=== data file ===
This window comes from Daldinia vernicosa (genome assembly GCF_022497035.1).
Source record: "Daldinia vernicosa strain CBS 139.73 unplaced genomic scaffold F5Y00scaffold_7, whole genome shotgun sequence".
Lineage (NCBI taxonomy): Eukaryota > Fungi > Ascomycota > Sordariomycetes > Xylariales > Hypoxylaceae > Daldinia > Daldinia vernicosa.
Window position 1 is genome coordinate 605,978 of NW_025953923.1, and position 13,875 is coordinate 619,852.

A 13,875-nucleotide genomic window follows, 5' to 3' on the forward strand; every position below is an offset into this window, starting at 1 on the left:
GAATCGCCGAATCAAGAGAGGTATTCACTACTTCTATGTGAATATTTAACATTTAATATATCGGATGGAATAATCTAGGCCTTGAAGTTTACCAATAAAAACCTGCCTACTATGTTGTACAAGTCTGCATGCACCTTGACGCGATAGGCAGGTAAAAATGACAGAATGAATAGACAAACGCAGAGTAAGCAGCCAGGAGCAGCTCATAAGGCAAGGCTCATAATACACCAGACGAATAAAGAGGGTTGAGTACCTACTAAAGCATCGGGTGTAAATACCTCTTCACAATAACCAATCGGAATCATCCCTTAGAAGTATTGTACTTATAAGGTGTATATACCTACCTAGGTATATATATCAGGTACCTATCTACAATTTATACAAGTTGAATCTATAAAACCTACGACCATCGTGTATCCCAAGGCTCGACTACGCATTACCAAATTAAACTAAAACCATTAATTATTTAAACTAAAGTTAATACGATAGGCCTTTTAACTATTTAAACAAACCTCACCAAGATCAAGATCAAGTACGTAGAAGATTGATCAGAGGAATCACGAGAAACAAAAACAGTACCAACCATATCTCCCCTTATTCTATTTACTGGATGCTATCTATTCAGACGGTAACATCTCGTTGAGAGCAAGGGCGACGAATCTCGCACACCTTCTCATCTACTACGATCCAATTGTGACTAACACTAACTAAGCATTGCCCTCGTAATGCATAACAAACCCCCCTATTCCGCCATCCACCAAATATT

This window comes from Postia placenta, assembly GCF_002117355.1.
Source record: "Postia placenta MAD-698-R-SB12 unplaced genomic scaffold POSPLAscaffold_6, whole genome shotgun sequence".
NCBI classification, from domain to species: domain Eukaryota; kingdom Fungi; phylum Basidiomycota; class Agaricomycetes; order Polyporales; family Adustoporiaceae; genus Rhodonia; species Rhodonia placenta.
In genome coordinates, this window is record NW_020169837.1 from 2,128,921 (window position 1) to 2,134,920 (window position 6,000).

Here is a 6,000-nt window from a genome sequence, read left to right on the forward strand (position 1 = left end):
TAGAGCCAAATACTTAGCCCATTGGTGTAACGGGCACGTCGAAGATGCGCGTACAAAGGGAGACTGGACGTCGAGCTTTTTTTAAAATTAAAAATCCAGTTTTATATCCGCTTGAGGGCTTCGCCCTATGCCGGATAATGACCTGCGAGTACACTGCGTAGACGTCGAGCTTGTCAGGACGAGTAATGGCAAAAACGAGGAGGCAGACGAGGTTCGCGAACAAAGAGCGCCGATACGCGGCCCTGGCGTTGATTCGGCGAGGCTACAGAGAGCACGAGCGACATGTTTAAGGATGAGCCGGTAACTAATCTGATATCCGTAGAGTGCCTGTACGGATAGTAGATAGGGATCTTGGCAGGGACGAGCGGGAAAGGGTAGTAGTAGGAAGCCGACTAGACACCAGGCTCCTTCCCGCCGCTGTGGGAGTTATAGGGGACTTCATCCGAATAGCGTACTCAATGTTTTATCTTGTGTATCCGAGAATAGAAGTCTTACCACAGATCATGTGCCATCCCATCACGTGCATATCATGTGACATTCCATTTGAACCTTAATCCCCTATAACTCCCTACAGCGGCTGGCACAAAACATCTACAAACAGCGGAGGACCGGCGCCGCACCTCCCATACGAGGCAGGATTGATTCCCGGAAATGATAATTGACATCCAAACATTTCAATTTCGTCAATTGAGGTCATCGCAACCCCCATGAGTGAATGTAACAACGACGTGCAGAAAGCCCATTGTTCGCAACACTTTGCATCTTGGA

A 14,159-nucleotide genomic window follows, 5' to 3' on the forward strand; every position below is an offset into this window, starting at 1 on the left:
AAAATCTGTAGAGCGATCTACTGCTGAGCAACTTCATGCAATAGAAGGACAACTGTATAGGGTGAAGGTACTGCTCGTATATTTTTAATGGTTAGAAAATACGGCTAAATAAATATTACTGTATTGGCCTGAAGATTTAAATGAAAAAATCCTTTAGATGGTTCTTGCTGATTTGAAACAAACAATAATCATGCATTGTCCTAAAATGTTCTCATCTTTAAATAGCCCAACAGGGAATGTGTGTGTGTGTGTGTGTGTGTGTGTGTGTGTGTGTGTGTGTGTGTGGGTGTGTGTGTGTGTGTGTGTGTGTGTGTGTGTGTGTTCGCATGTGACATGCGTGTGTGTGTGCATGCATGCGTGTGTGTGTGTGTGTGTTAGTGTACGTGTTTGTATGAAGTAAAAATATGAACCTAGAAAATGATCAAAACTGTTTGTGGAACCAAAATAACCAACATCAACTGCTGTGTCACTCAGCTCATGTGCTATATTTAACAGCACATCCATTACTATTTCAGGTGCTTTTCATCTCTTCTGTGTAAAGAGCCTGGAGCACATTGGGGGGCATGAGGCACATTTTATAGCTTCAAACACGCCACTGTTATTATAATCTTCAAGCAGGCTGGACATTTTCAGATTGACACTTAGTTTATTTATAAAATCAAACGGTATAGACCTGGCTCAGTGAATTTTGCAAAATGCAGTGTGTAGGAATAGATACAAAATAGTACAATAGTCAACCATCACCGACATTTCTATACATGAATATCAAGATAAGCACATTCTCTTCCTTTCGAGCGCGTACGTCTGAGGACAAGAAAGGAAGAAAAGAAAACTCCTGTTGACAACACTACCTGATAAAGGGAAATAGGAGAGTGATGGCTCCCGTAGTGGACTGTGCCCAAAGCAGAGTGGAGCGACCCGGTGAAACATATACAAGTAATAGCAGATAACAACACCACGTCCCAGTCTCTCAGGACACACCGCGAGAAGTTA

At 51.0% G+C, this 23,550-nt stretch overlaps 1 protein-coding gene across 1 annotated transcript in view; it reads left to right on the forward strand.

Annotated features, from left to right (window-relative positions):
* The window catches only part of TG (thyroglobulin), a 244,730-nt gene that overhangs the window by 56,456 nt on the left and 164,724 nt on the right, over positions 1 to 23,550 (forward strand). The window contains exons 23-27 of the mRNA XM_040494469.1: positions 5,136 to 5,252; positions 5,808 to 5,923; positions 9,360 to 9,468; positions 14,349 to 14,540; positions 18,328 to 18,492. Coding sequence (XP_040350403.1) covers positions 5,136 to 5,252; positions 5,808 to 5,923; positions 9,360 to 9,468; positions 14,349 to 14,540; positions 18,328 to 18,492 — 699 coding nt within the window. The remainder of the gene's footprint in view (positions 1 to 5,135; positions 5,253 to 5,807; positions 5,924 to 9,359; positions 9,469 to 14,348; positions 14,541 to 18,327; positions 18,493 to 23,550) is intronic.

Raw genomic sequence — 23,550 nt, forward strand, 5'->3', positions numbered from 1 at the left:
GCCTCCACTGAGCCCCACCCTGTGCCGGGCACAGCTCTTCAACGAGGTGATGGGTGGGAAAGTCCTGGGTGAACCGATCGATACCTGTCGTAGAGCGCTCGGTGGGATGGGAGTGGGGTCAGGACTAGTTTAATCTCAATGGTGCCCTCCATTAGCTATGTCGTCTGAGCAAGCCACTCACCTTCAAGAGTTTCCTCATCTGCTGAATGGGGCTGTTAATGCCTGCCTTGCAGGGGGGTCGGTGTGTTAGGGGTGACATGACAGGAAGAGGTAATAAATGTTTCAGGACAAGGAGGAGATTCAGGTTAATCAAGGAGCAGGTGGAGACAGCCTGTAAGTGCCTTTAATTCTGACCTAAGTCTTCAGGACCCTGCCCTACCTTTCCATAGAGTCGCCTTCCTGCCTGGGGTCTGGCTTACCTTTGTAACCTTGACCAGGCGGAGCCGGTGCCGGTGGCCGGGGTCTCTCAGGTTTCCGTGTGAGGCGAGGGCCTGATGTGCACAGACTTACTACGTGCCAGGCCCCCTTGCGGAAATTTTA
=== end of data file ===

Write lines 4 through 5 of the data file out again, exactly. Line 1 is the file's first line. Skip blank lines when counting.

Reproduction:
Window position 1 is genome coordinate 605,978 of NW_025953923.1, and position 13,875 is coordinate 619,852.

A 13,875-nucleotide genomic window follows, 5' to 3' on the forward strand; every position below is an offset into this window, starting at 1 on the left: